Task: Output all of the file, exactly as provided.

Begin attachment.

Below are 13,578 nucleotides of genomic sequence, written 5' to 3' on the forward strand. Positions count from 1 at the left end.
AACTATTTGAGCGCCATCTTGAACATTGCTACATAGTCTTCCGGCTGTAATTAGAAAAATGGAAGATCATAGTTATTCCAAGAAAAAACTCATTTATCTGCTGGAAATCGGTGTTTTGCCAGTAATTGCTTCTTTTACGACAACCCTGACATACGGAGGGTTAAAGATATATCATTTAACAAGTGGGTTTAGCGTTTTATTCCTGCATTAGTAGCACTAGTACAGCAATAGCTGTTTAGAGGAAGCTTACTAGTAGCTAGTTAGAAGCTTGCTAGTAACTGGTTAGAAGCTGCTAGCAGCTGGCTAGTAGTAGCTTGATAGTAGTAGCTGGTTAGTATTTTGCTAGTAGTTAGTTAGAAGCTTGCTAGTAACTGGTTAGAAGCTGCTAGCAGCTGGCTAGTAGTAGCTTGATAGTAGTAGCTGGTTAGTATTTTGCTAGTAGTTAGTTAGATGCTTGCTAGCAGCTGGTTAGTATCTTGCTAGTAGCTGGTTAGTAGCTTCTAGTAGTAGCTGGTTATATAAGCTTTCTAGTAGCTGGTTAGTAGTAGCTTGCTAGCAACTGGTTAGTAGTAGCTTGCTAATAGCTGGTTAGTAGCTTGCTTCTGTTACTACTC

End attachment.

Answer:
Below are 13,578 nucleotides of genomic sequence, written 5' to 3' on the forward strand. Positions count from 1 at the left end.
AACTATTTGAGCGCCATCTTGAACATTGCTACATAGTCTTCCGGCTGTAATTAGAAAAATGGAAGATCATAGTTATTCCAAGAAAAAACTCATTTATCTGCTGGAAATCGGTGTTTTGCCAGTAATTGCTTCTTTTACGACAACCCTGACATACGGAGGGTTAAAGATATATCATTTAACAAGTGGGTTTAGCGTTTTATTCCTGCATTAGTAGCACTAGTACAGCAATAGCTGTTTAGAGGAAGCTTACTAGTAGCTAGTTAGAAGCTTGCTAGTAACTGGTTAGAAGCTGCTAGCAGCTGGCTAGTAGTAGCTTGATAGTAGTAGCTGGTTAGTATTTTGCTAGTAGTTAGTTAGAAGCTTGCTAGTAACTGGTTAGAAGCTGCTAGCAGCTGGCTAGTAGTAGCTTGATAGTAGTAGCTGGTTAGTATTTTGCTAGTAGTTAGTTAGATGCTTGCTAGCAGCTGGTTAGTATCTTGCTAGTAGCTGGTTAGTAGCTTCTAGTAGTAGCTGGTTATATAAGCTTTCTAGTAGCTGGTTAGTAGTAGCTTGCTAGCAACTGGTTAGTAGTAGCTTGCTAATAGCTGGTTAGTAGCTTGCTTCTGTTACTACTC